12. 12. Presto-on-Spark Design Principles ▪ Presto is run as a library ▪ Presto cluster is not needed to run Presto-on-Spark ▪ Presto on Spark is just a Spark application ▪ Query is passed as a parameter ▪ Implemented on RDD level ▪ Operations done by Presto are opaque to Spark engine spark-submit # spark-submit --master spark://spark-master:7077 presto-spark-launcher-*.jar --package presto-spark-package-*.tar.gz --config ./config.properties --catalogs ./catalogs --catalog hive --schema default --file /tmp/query.sql
  13. 13. Planning Logical PlanQuery Distributed Plan SELECT * FROM lineitem l JOIN orders o ON l.orderkey = o.orderkey WHERE o.orderstatus = 'O' TABLE SCAN [lineitem] JOIN [on orderkey] TABLE SCAN [orders] FILTER [o.orderstatus = 'O'] Fragment 1 Fragment 2 Fragment 0 PARTITION BY [orderkey] PARTITION BY [orderkey] FILTER [o.orderstatus = 'O'] TABLE SCAN [orders] TABLE SCAN [lineitem] JOIN [on orderkey]
  14. 14. Translating to RDD Fragment 1 Fragment 2 Fragment 0 PARTITION BY [orderkey] PARTITION BY [orderkey] FILTER [o.orderstatus = 'O'] TABLE SCAN [orders] TABLE SCAN [lineitem] JOIN [on orderkey] sparkContext .parallelize(lineitemSplits) PairRDD<Integer, Row> = rdd .mapPartitionsToPair( fragment1Processor) sparkContext .parallelize(ordersSplits) PairRDD<Integer, Row> = rdd .mapPartitionsToPair( fragment2Processor) pairRdd.partitionBy() pairRdd.partitionBy() lineitemRdd.zipPartitions(ordersRdd, fragment0Processor)
  15. 15. Spark DAG
  16. 16. Execution Fragment 2 FILTER [o.orderstatus = 'O'] TABLE SCAN [orders] Fragment 0 JOIN [on orderkey] Leaf Fragment Intermediate Fragment Iterator<Tuple2<Integer, PrestoSparkRow>> process(List<Split> splits) Iterator<Tuple2<Integer, PrestoSparkRow>> process( List<Iterator<Tuple2<Integer, PrestoSparkRow>>> inputs)
  17. 17. Columnar Format to Row Format Conversion STAGE 1 INPUT OUTPUTPROJECT FILTERPAGE PAGE PAGEROW ROW STAGE 2 INPUT OUTPUT GROUP BY FILTERPAGE PAGE PAGEROW ROW COL 1 VAL 1 COL 1 VAL 2 COL 1 VAL 3 COL 1 VAL 4 COL 1 VAL 5 COL 2 VAL 1 COL 2 VAL 2 COL 2 VAL 3 COL 2 VAL 4 COL 2 VAL 5 COL 3 VAL 1 COL 3 VAL 2 COL 3 VAL 3 COL 3 VAL 4 COL 3 VAL 5 [COL 1 VAL 1], [COL 2 VAL 1], [COL 3 VAL 1] SHUFFLE
  18. 18. Broadcast Join Distributed Plan TABLE SCAN [lineitem] JOIN [on orderkey] TABLE SCAN [orders] FILTER [o.orderstatus = 'O'] Logical Plan Fragment 1 Fragment 0 BROADCAST FILTER [o.orderstatus = 'O'] TABLE SCAN [orders] TABLE SCAN [lineitem] JOIN [on orderkey]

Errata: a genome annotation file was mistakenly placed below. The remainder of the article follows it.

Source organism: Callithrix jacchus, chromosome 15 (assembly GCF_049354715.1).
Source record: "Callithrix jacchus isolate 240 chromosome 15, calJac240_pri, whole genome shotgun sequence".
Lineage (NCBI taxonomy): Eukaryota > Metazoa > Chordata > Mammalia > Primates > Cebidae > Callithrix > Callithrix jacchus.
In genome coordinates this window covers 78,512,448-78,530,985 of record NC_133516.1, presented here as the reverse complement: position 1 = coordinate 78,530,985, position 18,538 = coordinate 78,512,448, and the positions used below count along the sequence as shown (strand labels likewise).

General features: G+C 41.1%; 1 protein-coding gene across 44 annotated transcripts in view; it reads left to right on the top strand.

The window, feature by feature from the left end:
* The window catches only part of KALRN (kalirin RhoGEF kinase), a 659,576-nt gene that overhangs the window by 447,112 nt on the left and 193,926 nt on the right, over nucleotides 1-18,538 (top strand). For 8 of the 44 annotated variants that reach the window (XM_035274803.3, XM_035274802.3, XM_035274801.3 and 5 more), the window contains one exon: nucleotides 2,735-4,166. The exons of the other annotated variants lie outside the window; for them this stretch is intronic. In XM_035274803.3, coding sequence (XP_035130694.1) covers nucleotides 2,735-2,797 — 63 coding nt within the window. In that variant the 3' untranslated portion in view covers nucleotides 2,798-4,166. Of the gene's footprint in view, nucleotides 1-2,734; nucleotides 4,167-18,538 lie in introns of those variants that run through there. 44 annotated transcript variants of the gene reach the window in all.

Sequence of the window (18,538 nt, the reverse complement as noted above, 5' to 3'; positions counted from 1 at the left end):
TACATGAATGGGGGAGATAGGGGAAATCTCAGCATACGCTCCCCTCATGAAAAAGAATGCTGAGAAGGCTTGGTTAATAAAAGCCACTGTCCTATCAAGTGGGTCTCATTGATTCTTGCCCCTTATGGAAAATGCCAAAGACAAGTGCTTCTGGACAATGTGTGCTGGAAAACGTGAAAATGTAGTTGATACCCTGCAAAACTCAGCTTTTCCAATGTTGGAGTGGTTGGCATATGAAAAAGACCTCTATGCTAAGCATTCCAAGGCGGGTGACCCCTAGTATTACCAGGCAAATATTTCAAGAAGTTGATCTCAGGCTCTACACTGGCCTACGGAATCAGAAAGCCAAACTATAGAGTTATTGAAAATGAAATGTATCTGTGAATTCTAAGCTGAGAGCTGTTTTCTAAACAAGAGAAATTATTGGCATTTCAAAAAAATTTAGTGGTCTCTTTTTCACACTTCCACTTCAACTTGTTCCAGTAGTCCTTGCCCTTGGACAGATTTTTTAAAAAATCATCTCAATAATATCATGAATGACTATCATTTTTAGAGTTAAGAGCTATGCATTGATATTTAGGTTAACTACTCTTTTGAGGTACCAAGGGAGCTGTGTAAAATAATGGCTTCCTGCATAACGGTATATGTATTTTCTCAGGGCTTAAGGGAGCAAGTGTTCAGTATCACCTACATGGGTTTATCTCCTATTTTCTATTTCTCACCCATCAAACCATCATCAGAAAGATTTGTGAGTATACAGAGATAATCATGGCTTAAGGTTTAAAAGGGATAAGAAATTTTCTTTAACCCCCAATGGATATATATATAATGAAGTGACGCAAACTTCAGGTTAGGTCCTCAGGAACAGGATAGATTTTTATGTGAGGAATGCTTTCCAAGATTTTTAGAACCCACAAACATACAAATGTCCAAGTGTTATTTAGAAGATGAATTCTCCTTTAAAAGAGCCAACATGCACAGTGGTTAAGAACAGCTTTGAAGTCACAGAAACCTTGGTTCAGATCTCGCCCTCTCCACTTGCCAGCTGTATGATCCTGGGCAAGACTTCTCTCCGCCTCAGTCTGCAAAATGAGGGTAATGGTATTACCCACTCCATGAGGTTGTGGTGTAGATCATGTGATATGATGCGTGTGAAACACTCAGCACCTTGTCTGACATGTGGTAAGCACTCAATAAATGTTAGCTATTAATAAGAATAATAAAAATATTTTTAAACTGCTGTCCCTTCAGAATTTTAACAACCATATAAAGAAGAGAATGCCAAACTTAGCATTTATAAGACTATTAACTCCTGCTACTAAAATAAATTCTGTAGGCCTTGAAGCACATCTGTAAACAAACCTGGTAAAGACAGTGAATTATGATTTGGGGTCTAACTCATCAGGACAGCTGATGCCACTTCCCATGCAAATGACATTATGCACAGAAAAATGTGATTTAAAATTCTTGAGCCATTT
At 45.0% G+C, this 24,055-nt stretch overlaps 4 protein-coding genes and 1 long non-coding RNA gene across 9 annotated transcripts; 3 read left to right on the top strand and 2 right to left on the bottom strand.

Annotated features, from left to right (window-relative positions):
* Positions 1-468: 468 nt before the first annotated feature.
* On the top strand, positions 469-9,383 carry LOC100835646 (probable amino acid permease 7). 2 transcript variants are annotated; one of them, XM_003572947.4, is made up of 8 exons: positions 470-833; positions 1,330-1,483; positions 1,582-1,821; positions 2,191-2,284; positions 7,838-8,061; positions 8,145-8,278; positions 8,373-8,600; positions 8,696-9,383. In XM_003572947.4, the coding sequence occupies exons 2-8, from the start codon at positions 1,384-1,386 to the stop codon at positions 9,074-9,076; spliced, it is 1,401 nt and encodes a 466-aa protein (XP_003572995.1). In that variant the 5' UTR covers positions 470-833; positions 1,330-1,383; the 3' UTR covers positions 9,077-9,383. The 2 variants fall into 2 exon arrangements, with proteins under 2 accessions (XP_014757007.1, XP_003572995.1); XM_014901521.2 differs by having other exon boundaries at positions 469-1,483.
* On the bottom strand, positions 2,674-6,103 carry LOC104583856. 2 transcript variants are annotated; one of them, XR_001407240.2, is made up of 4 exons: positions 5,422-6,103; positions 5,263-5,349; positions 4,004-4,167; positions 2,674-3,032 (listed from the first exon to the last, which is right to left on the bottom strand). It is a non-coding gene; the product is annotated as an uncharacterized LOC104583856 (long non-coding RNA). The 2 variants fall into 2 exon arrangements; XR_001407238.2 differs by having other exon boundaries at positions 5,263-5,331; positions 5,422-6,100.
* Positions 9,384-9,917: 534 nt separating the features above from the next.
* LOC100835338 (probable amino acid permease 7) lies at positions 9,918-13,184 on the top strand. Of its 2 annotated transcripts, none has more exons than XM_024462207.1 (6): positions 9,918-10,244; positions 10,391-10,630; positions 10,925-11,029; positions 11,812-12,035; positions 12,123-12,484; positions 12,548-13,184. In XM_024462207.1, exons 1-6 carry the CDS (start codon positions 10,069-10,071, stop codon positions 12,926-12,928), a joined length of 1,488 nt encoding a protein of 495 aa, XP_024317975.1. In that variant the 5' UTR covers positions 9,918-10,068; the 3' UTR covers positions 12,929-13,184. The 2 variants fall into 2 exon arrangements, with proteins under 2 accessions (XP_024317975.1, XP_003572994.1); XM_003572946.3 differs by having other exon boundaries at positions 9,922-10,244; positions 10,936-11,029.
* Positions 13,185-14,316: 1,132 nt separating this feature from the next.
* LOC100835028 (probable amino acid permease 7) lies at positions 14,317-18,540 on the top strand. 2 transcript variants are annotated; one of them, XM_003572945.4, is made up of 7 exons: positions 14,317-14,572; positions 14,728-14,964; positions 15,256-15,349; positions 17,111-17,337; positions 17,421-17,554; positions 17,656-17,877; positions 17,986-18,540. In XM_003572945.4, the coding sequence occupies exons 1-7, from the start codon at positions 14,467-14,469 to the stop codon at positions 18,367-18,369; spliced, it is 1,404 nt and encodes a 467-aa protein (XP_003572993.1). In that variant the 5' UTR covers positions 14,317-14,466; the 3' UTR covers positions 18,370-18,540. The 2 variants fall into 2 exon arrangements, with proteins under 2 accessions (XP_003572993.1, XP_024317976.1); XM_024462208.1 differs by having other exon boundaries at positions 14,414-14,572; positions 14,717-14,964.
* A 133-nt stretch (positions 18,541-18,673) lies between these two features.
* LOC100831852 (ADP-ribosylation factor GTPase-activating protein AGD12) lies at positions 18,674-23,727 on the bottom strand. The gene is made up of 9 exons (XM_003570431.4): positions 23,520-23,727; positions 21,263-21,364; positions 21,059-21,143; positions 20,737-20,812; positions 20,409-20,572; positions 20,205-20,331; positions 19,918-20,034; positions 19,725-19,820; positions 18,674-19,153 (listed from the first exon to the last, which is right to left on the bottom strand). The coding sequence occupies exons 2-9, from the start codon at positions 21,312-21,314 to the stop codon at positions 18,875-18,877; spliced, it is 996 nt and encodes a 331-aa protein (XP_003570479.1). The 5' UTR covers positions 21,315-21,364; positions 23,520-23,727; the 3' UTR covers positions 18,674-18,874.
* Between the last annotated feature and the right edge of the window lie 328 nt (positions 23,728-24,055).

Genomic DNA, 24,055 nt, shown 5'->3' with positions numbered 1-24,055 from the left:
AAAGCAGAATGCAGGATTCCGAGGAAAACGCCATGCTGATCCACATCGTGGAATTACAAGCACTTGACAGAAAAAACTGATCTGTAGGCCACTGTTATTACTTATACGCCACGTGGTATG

19. 19. Job 1 Job 0 Translating to RDD Fragment 1 Fragment 0 BROADCAST FILTER [o.orderstatus = 'O'] TABLE SCAN [orders] TABLE SCAN [lineitem] JOIN [on orderkey] sparkContext .parallelize(lineitemSplits) RDD<Row> = rdd .mapPartitions(fragment0Processor) sparkContext .parallelize(ordersSplits) RDD<Row> = rdd .mapPartitions(fragment1Processor) sc.broadcast(ordersRdd.collect())
  20. 20. Spark DAG
  21. 21. Execution Broadcast Fragment Join Fragment Fragment 1 FILTER [o.orderstatus = 'O'] TABLE SCAN [orders] Iterator<Tuple2<Integer, PrestoSparkRow>> process(List<Split> splits) Fragment 0 TABLE SCAN [lineitem] JOIN [on orderkey] Iterator<Tuple2<Integer, PrestoSparkRow>> process( List<Split> splits, List<Broadcast<List<PrestoSparkRow>>> broadcasts)
  22. 22. Threading Model Presto Task Spark Task INPUT OUTPUTPROJECT UNNEST FILTER INPUT OUTPUTLOCAL SHUFFLE PROJECT UNNEST FILTERPROJECT PROJECT UNNEST FILTERPROJECT PROJECT UNNEST FILTERPROJECT PROJECT UNNEST FILTERPROJECT PROJECT
  23. 23. Classloader Isolation Spark Classloader (presto-spark-launcher.jar) Presto Classloader (presto-spark-package.tar.gz) int main() { ... sparkContext.addFile( “presto-spark-package.tar.gz” ) ... ... IPrestoSparkService service = createService( “presto-spark-package.tar.gz” ) ... } Hive Plugin Classloader Pinot Plugin Classloader MySQL Plugin Classloader IPrestoSparkService { getQueryExecutionFactory(); getTaskExecutorFactory(); }
  24. 24. Current Status ▪ Under Active Development on GitHub: #13856 ▪ Most query shapes supported ▪ Working on supporting remaining query shapes (some flavors of UNION ALL) ▪ Preparing the feature to become GA ▪ Initial Scalability Tests ▪ Scale to 10,000 Mappers / Reducers ▪ Supports Queries Require 50TB+ Distributed Memory in Presto ▪ Up to 3x Wall Time Reduction for Presto Large Batch Queries (6h in Presto vs 2h in Presto on Spark)
  25. 25. Q&A

×